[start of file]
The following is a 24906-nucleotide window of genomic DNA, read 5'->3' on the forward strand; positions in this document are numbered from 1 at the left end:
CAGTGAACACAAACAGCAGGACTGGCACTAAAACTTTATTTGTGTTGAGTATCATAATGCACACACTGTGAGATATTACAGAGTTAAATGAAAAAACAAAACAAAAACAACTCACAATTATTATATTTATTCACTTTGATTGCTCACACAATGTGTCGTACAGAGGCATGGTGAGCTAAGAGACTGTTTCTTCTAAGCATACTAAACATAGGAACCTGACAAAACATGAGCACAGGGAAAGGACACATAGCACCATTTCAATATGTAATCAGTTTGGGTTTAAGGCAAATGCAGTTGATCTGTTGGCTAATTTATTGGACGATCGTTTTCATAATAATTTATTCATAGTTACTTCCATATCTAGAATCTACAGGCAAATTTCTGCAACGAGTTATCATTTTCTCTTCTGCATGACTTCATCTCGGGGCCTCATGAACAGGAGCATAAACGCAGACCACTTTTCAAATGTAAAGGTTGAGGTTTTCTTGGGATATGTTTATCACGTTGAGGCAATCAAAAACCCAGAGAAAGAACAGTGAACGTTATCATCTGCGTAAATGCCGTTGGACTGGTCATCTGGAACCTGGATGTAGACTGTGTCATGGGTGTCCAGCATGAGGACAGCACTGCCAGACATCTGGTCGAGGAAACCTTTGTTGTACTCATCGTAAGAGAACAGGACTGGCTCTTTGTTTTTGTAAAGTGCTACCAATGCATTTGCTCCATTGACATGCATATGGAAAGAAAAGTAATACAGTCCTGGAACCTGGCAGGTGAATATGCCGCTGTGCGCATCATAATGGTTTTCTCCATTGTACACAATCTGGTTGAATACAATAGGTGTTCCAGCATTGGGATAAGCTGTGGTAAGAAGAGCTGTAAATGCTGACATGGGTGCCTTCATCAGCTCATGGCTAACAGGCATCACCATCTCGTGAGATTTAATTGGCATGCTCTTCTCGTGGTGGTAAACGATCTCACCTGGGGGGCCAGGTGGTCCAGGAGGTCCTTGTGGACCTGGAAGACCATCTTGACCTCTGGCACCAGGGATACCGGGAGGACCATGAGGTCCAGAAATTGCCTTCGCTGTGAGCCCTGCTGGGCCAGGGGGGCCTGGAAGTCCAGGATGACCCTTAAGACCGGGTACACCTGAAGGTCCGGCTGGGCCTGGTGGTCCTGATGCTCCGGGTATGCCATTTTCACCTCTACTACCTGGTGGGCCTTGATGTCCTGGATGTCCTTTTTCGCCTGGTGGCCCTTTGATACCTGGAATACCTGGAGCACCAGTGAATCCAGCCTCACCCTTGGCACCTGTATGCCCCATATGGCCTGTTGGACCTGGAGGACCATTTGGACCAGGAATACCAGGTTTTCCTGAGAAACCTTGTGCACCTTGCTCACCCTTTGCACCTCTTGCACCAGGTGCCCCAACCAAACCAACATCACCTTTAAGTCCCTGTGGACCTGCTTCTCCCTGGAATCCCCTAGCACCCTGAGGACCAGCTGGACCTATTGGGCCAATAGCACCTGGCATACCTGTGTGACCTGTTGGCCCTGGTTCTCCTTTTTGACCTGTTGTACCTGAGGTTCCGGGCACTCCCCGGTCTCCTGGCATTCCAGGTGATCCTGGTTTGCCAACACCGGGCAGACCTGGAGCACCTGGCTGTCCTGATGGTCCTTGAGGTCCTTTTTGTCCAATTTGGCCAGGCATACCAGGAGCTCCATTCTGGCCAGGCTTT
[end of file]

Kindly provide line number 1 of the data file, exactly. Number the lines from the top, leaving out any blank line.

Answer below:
The following is a 24906-nucleotide window of genomic DNA, read 5'->3' on the forward strand; positions in this document are numbered from 1 at the left end: